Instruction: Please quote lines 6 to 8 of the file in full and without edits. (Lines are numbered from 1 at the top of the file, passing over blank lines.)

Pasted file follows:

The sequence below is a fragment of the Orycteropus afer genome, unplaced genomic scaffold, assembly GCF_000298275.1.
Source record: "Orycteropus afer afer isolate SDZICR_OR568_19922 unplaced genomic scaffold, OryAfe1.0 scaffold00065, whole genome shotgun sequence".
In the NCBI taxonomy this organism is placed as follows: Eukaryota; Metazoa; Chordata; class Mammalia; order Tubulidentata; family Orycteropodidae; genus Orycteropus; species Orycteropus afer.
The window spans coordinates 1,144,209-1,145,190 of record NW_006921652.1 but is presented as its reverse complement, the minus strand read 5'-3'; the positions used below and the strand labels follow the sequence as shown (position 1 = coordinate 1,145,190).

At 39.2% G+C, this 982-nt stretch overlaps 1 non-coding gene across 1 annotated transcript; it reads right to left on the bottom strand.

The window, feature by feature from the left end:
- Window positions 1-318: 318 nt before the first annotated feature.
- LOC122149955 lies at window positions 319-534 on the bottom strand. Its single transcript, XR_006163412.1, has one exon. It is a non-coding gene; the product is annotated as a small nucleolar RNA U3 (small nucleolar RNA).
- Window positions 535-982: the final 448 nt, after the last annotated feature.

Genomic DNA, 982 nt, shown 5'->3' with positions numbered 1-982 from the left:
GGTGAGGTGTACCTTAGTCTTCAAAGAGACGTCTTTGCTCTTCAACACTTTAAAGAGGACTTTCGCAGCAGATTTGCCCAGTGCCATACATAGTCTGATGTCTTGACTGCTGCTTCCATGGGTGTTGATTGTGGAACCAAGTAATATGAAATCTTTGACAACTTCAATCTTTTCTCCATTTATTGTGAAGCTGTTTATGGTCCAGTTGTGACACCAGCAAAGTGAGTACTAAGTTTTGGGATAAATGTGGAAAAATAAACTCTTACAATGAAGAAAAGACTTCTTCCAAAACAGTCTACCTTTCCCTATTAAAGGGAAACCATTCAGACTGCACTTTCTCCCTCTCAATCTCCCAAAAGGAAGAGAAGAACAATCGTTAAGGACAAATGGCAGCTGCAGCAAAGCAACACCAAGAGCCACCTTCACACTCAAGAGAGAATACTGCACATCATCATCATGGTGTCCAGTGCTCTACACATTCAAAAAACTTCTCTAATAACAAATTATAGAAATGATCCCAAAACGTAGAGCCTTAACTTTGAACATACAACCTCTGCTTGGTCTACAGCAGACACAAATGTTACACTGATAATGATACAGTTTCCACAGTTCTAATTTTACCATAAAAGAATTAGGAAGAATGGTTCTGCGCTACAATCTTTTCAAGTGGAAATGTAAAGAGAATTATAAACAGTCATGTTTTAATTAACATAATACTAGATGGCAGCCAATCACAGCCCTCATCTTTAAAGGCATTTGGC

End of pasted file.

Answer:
The window, feature by feature from the left end:
- Window positions 1-318: 318 nt before the first annotated feature.
- LOC122149955 lies at window positions 319-534 on the bottom strand. Its single transcript, XR_006163412.1, has one exon. It is a non-coding gene; the product is annotated as a small nucleolar RNA U3 (small nucleolar RNA).